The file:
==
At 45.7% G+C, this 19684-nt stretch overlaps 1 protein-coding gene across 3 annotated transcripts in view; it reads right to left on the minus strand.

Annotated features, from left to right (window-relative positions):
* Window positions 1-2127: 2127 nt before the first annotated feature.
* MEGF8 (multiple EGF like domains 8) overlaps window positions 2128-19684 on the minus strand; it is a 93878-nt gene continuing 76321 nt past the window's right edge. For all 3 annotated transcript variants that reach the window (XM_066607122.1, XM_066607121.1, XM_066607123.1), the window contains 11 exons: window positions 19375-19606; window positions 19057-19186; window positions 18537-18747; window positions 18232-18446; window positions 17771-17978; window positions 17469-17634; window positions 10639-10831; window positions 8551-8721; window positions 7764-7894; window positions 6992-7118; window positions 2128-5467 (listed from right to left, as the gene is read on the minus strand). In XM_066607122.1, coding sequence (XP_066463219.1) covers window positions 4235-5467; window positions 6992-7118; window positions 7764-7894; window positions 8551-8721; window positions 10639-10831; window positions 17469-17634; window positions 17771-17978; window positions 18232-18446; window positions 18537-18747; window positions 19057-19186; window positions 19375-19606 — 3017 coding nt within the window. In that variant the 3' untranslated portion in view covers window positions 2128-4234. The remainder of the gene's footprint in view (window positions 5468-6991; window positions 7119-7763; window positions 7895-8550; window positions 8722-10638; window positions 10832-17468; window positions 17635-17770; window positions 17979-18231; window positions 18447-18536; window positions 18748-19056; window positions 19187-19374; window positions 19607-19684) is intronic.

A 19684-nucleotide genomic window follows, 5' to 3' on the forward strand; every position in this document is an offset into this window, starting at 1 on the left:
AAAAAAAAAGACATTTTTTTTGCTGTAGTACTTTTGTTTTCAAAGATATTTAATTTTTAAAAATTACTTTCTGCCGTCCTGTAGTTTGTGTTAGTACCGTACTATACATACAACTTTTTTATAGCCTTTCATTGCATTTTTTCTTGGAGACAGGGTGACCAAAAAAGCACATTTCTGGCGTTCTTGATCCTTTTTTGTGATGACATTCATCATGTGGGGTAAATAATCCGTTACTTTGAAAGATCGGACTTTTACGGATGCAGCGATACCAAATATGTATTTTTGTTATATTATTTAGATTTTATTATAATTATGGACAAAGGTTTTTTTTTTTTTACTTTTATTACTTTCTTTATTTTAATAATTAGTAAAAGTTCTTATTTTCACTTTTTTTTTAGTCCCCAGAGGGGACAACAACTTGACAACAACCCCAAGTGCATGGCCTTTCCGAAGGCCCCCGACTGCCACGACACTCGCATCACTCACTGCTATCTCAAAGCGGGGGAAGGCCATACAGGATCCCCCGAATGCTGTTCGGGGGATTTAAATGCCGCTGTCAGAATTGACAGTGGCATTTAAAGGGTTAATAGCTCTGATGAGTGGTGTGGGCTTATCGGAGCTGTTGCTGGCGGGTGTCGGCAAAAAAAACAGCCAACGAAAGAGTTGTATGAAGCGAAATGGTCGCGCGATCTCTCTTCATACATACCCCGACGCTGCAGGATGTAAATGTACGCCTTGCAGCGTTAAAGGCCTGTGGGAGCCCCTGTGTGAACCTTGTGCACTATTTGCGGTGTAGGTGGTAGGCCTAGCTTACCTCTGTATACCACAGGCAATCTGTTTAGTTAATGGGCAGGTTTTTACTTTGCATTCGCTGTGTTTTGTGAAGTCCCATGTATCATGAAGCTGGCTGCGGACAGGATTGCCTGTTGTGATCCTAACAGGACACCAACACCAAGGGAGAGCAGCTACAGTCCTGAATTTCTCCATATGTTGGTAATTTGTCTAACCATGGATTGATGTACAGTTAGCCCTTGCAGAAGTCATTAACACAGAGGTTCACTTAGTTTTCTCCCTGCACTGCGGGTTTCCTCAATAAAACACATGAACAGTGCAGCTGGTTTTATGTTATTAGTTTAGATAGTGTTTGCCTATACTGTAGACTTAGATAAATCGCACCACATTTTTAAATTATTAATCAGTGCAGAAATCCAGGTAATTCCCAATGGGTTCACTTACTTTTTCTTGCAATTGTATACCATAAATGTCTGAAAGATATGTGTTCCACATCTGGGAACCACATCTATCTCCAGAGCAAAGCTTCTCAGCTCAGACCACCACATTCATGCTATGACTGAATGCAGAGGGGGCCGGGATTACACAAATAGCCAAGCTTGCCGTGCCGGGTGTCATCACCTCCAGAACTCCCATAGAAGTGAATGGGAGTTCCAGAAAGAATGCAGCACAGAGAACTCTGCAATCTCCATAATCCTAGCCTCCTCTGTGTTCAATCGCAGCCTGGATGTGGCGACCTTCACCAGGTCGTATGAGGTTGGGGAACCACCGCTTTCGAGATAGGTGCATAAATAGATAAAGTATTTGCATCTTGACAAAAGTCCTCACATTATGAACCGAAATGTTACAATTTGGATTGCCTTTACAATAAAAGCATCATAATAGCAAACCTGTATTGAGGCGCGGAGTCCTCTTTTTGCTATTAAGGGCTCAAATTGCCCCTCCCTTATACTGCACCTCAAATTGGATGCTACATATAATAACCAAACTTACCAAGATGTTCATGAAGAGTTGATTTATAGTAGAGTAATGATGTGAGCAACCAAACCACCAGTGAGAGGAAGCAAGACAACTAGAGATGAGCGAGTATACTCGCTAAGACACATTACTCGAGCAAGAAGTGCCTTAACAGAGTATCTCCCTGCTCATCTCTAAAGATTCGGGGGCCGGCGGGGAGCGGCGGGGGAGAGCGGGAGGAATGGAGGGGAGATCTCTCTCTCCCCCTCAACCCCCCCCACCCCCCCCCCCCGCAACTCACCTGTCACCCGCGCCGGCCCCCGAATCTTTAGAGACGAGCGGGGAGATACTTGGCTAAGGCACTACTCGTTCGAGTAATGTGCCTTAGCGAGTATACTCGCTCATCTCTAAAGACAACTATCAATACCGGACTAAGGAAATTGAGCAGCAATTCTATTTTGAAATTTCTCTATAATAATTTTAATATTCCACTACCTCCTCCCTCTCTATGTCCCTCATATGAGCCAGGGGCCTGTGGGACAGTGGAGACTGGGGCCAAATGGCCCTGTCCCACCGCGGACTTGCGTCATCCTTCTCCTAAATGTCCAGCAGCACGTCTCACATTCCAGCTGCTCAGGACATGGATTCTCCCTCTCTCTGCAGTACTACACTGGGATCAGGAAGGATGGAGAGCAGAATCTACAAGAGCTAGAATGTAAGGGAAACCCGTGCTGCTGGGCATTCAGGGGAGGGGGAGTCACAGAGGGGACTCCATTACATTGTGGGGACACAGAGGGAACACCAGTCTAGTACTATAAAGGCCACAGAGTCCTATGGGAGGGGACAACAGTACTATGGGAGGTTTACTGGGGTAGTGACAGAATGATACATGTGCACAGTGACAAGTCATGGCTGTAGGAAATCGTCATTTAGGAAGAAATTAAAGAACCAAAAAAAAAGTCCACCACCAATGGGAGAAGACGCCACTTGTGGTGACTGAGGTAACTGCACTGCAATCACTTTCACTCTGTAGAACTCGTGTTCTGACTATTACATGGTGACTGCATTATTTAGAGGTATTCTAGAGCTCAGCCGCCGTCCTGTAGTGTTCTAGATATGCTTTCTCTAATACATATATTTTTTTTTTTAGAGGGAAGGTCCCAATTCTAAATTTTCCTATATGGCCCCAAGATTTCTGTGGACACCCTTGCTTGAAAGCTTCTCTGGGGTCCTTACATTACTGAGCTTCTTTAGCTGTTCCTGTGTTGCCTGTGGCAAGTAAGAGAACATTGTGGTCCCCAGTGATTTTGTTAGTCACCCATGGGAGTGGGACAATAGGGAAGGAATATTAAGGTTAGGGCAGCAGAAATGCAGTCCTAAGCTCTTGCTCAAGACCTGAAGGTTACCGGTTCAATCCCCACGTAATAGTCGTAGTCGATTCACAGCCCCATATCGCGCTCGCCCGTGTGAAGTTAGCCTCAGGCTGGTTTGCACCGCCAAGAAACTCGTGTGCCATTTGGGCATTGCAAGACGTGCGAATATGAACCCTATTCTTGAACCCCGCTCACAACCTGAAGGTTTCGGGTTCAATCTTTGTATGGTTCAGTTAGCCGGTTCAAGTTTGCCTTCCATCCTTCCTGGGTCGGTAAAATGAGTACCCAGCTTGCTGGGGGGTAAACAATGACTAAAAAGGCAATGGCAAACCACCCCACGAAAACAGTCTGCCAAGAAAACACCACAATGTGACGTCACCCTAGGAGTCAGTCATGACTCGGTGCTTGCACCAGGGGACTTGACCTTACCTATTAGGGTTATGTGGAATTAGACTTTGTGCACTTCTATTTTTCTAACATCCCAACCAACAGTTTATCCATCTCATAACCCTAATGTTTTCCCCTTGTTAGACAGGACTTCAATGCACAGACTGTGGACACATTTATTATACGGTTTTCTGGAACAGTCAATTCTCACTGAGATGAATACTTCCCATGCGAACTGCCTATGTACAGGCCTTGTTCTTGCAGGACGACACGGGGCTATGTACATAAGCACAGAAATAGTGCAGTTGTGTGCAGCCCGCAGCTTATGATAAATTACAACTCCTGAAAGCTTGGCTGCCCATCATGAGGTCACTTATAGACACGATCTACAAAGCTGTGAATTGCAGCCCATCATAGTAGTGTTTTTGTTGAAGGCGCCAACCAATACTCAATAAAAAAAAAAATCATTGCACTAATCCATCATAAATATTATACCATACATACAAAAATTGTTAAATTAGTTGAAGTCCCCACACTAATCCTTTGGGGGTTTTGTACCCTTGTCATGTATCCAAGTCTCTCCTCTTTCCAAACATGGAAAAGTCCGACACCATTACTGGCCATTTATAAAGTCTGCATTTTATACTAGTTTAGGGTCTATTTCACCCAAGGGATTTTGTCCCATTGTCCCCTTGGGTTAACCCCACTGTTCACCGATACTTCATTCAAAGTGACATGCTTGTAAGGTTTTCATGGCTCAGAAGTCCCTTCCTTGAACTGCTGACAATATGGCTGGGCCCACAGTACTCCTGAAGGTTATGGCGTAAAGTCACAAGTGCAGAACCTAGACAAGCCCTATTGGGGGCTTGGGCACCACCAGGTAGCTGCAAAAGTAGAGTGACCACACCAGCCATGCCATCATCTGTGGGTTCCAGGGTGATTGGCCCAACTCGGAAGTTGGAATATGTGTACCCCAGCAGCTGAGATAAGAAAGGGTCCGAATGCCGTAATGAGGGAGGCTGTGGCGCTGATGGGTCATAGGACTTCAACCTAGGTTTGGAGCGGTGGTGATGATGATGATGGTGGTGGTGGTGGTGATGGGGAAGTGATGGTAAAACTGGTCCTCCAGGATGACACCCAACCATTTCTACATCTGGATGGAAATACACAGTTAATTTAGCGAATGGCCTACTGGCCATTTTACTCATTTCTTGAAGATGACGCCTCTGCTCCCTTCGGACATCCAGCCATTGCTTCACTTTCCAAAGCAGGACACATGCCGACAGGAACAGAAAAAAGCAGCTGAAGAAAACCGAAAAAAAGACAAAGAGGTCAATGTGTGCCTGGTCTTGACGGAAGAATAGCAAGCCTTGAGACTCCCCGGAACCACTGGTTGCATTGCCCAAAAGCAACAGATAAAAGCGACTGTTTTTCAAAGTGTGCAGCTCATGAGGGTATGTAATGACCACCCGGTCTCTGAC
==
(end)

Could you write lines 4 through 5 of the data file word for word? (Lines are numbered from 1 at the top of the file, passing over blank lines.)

* MEGF8 (multiple EGF like domains 8) overlaps window positions 2128-19684 on the minus strand; it is a 93878-nt gene continuing 76321 nt past the window's right edge. For all 3 annotated transcript variants that reach the window (XM_066607122.1, XM_066607121.1, XM_066607123.1), the window contains 11 exons: window positions 19375-19606; window positions 19057-19186; window positions 18537-18747; window positions 18232-18446; window positions 17771-17978; window positions 17469-17634; window positions 10639-10831; window positions 8551-8721; window positions 7764-7894; window positions 6992-7118; window positions 2128-5467 (listed from right to left, as the gene is read on the minus strand). In XM_066607122.1, coding sequence (XP_066463219.1) covers window positions 4235-5467; window positions 6992-7118; window positions 7764-7894; window positions 8551-8721; window positions 10639-10831; window positions 17469-17634; window positions 17771-17978; window positions 18232-18446; window positions 18537-18747; window positions 19057-19186; window positions 19375-19606 — 3017 coding nt within the window. In that variant the 3' untranslated portion in view covers window positions 2128-4234. The remainder of the gene's footprint in view (window positions 5468-6991; window positions 7119-7763; window positions 7895-8550; window positions 8722-10638; window positions 10832-17468; window positions 17635-17770; window positions 17979-18231; window positions 18447-18536; window positions 18748-19056; window positions 19187-19374; window positions 19607-19684) is intronic.

A 19684-nucleotide genomic window follows, 5' to 3' on the forward strand; every position in this document is an offset into this window, starting at 1 on the left: